Trump’s Tariffs, Supply Chains, And South Carolina
May 09, 2018 06:12AM
● By Makayla Gay
By Mark David Witte
MBA Professor of Economics, College of Charleston
The majority of economists prefer free trade over any restrictive alternative. There were some unhappy academics when the Trump administration announced tariff rates as high as 50 percent for washing machines and up to 30 percent on solar panels.
The washing machine tariffs send a message to South Korean manufacturers like LG and Samsung, while the solar panel tariffs target the variety of solar panel manufacturers in China. This is particularly displeasing to Samsung, which is in the midst of a prominent $380 million investment in Newberry to manufacture washing machines.
South Carolina politicians were quick to criticize the new trade protection. According to the Wall Street Journal, Gov. Henry McMaster is “obviously disappointed” and Rep. Mark Sanford said, “This is a mistake.”
But there’s one element missing from this discussion: local content requirements.
Once very popular in China, local content requirements incentivize firms to produce a certain percentage of their final products in the country where they are sold. The World Trade Organization, of which the United States, China, and South Korea are members, takes a dim view of local content requirements. These trade restrictions often lead to large investments and jobs in the country of consumption while losing the efficiency gains from comparative advantage and trade.
If Samsung wants to sell washing machines in South Carolina, they’re probably going to come from that big, beautiful factory in Newberry where there are no tariffs. As for Samsung washing machines built in South Korea, they’ll likely be heading to Europe instead.
Likewise, LG is undoubtedly discussing how they can expand their North American footprint to avoid these tariffs. One week after the tariffs were announced, JinkoSolar, a Chinese firm, announced that they would finalize plans to build a major plant in the U.S.
Perhaps it’s only a coincidence that a few days earlier, authorities in Jacksonville, Fla. approved a $24 million incentive package to a shell company known as “Project Volt,” which has proposed building a $410 million solar panel plant.
The question remains: are these tariffs merely disguised local content requirements?
The Trump administration has explored the idea of local content requirements in the renegotiation of NAFTA. The U.S. technically runs a trade deficit with Canada and Mexico, but there are two culprits for this trade deficit: oil and automobiles/parts. With the exception of these two goods, the U.S. runs a trade surplus with its NAFTA trade partners.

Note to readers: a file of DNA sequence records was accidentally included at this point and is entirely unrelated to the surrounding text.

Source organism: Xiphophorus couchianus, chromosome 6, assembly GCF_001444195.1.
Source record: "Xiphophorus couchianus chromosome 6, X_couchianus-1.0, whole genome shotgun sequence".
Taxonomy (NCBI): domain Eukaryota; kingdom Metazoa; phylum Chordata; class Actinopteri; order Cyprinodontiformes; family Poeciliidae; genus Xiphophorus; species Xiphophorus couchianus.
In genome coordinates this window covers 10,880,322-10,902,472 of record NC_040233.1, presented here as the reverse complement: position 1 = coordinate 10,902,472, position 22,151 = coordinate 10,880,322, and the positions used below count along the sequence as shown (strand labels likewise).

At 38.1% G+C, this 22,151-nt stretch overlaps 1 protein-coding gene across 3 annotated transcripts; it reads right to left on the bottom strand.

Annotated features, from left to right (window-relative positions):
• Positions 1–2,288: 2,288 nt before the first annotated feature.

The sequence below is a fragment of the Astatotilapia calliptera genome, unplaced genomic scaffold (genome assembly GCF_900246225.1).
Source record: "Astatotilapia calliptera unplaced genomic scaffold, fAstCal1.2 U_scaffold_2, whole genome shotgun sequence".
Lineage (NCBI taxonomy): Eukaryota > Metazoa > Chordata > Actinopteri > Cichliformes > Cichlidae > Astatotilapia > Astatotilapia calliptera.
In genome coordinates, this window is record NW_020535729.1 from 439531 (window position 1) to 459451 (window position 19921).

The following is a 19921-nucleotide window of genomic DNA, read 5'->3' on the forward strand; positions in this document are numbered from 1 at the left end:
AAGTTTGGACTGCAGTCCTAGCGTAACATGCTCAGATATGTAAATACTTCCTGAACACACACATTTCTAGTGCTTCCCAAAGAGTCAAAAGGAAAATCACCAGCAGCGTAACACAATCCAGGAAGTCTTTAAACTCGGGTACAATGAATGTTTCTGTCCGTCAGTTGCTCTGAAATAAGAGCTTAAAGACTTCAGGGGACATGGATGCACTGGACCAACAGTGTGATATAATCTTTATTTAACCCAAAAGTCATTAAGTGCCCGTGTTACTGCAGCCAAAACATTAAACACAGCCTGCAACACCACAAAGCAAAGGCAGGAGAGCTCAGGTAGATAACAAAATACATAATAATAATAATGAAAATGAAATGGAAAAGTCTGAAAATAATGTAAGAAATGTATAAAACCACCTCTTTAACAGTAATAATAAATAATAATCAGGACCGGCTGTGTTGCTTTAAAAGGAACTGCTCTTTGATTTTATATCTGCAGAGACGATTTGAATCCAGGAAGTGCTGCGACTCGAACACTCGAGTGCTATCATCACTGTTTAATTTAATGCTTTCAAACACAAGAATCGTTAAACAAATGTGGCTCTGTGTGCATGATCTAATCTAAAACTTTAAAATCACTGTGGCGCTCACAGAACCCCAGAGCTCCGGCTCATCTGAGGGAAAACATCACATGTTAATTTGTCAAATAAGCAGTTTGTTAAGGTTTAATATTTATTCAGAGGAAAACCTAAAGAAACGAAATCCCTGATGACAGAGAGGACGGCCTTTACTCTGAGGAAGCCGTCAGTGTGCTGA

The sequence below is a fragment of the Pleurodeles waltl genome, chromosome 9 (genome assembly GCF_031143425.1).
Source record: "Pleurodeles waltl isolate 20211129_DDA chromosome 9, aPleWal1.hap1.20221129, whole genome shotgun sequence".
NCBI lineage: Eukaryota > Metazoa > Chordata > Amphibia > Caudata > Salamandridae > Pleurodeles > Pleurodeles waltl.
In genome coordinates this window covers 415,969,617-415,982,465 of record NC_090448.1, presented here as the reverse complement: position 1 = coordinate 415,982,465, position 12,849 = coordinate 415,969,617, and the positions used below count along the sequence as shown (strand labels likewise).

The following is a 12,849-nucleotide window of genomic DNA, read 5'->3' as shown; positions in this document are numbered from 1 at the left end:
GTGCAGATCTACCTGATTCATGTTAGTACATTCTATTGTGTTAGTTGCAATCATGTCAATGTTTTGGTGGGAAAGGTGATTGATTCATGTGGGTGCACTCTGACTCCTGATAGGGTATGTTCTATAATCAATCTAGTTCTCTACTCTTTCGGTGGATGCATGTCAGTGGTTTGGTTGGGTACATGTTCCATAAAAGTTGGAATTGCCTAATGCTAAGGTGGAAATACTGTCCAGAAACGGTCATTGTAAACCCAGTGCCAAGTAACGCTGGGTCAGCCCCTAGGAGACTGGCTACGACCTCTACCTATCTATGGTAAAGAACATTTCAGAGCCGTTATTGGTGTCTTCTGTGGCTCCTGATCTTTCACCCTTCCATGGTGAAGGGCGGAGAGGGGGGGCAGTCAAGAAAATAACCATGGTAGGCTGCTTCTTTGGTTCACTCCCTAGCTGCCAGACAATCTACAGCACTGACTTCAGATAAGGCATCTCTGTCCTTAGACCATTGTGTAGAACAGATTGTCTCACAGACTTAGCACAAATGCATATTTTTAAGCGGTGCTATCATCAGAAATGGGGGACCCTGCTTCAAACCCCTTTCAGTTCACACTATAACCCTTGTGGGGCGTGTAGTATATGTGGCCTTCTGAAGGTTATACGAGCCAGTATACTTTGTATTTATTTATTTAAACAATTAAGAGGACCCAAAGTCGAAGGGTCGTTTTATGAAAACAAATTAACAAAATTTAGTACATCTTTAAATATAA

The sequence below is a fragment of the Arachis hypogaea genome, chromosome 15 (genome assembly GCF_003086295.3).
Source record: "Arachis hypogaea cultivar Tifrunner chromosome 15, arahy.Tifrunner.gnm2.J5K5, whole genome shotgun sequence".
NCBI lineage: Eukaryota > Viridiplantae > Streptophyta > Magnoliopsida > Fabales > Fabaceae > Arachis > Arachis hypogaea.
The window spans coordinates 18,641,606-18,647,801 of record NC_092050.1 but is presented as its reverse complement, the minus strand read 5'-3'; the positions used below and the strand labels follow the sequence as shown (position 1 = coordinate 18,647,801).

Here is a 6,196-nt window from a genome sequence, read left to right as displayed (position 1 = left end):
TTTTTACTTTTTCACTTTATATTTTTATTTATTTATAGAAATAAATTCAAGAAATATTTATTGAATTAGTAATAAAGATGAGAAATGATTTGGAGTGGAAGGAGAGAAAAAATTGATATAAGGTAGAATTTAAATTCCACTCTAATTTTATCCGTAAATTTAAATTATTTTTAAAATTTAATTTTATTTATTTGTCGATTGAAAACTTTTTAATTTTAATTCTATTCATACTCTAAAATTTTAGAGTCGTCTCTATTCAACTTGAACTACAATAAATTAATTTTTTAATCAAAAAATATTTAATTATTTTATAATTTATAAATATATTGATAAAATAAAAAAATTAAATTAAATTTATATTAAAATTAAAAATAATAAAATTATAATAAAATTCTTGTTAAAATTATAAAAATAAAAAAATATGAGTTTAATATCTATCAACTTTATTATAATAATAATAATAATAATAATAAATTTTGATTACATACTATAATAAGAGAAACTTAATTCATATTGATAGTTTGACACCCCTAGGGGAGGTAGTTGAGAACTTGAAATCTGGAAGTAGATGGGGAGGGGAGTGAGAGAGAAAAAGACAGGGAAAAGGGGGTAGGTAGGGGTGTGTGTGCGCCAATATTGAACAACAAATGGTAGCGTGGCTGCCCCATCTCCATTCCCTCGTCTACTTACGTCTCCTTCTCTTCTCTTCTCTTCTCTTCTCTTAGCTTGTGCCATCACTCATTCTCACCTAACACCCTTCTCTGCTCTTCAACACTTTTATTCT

Nobody wants more expensive oil (or gasoline), but a new NAFTA agreement could include a local content requirement for automobiles. Fuel economy regulations in the U.S. are partly to blame for this trade disparity in automobiles, but that’s an issue for another day.
China’s local content requirement has worked remarkably well for their domestic automotive manufacturing sector. Up until 2009, China maintained a 15 percent greater tax rate for cars sold in China with more than 60 percent of their value from imported parts. Not surprisingly, most cars sold in China are built in China. China only removed this policy when the E.U., U.S., and Canada argued their case in front of the World Trade Organization and won.
Arguably, this could happen again. The World Trade Organization may rule that the washing machine and solar panel tariffs aren’t permitted under their charter. This could also happen with a local content requirement under a new NAFTA agreement.
But by that time, the factories in Newberry and Jacksonville will already be built, and capital expenditures aren’t easily unwound. Those factories are made to last decades and can’t exactly be shipped to South Korea or China.
Firms that will supply goods to Samsung and JinkoSolar will likely conglomerate around these new factories. The supply chain of manufactured goods, which is full of many different firms making their own capital expenditures, exists to keep costs low and product quality high. Economists call this relationship-specific investment. It’s why so many cars and their parts are still manufactured around Detroit by a number of different firms along the supply chain.
Research by economist Deborah Swenson at the University of California-Davis shows the long-lasting impact of China’s automotive local content requirements. Specifically, Chinese auto part import data shows that many Chinese firms ended import relationships with foreign firms.
Additionally, the auto part imports that did come into China had lower prices, suggesting that exporters to China were under great pressure to reduce prices to maintain their buyers’ local content requirement. Even with the local content requirement gone, the impact on global supply chains persist.
All that to say, maybe those tariffs, even if they’re temporary, will have a positive impact on U.S. investment and employment that persists. Those factories won’t disappear and the workers in Newberry and Jacksonville will likely have those jobs long after the Trump administration has ended.